World Bank $1.8m grant to strengthen capacity in geothermal development in Chile

Snapshot of Construction Video for Cerro Pabellon project, Chile (source: YouTube/ Enel)
Alexander Richter 29 May 2017

The World Bank has approved $1.78 million in funding to strengthen the capacity of Chile's Ministry of Energy to develop its geothermal sector.

As reported today by our Spanish sister publication, PiensaGeotermia, the World Bank has approved $ 1.78 million in funding for a four-year implementation period from the Clean Technology Fund (CTF), in order to “strengthen the capacity of Chile’s Ministry of Energy to develop the geothermal sector and contribute to the country’s energy security, “according to the portal of renewable energies.

The statement explains that the fund “will contribute to the energy agenda (Energy Agenda, A Country Challenge, Progress for All) and Chile’s Energy Policy (Energy 2050). Among its objectives is to promote the use of non-conventional renewable energy (ERNC) and reduce the cost of electricity. ” Therefore, knowing the possibilities that the country has to generate this type of energy, the Bank declared that it can be “a good renewable energy option to diversify the supply of energy of the country and reduce the price volatility”, besides that “The Government of Chile has made a concerted effort to develop its nascent geothermal industry,” although it is stressed that “despite what appeared to be a promising start,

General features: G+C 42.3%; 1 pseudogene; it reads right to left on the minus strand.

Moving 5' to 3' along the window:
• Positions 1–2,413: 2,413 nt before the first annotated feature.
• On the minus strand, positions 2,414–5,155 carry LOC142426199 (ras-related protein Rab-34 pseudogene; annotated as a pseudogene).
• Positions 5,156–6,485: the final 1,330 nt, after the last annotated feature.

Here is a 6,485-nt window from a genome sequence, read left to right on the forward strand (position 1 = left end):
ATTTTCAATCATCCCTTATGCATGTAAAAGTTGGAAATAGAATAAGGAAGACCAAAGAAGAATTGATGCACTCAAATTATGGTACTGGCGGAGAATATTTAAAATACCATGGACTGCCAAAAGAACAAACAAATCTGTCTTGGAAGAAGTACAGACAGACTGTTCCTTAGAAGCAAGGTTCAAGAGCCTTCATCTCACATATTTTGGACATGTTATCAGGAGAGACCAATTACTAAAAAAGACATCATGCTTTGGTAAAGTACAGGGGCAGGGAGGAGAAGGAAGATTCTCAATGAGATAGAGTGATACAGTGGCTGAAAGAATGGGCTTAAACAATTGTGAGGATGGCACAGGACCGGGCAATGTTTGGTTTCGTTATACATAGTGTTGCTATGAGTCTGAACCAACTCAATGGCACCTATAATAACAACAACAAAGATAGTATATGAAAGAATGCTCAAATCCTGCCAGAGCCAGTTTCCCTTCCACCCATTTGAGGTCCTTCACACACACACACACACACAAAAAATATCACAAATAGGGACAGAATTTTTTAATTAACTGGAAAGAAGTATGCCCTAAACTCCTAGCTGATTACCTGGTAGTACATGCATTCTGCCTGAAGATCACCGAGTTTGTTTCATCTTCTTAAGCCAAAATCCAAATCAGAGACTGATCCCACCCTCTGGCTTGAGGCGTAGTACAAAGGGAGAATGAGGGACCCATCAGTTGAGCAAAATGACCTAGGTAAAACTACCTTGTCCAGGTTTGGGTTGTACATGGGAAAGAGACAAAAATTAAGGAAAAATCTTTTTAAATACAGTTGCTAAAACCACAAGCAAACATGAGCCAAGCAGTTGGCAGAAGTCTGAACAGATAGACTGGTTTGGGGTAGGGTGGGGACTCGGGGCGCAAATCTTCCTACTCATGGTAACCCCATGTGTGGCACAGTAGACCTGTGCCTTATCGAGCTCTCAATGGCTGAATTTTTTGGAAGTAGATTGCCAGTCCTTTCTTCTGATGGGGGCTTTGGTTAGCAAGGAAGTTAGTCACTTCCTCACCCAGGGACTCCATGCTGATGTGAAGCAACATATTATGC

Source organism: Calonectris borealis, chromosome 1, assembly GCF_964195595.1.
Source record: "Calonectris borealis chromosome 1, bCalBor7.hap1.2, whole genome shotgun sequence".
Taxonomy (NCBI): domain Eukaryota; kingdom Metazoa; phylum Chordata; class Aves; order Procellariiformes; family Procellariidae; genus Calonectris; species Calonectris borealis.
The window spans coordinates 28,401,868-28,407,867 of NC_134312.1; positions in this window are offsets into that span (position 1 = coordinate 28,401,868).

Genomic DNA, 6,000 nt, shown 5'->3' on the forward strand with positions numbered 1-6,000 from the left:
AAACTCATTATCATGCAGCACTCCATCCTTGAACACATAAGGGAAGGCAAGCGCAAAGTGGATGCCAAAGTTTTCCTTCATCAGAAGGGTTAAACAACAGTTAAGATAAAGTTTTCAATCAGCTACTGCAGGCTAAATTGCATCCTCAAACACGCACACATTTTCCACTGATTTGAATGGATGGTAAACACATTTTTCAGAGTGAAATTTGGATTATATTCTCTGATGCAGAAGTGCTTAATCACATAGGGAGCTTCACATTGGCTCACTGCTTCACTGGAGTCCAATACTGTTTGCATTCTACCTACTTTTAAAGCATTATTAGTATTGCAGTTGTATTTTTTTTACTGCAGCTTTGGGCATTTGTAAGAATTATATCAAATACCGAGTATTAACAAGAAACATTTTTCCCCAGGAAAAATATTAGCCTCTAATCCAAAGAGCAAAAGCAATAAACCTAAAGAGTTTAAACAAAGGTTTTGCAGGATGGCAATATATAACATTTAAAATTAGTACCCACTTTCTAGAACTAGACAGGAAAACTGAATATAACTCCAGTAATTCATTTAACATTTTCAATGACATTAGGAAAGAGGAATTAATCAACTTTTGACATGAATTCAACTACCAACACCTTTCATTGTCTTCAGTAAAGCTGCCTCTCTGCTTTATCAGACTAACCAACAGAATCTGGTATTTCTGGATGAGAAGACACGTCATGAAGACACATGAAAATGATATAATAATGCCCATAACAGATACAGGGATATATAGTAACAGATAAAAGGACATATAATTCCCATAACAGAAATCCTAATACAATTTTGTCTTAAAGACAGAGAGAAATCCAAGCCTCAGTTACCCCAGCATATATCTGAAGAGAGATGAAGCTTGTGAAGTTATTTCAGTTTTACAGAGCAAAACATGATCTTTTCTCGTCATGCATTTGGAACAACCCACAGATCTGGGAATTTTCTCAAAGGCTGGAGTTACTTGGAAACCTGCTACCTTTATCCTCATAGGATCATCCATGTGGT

“This project aims at addressing specific barriers in order to improve geothermal market conditions,” and that “by breaking down significant legal, social and market barriers, this technical assistance will contribute to the development of tradable geothermal resources,” So that in the long term these resources could be “a benefit for Chilean consumers”.

The World Bank director for Bolivia, Chile, Ecuador, Peru and Venezuela, Alberto Rodríguez, said that “the development of geothermal technology allows Chile to meet rising energy demand, provide energy security in an environmentally sustainable way, boost competitiveness Economic development of the country and promote investments in remote rural areas, where there is a greater concentration of poverty. ”

Source: ThinkGeoEnergy’s Spanish geothermal language service PiensaGeotermia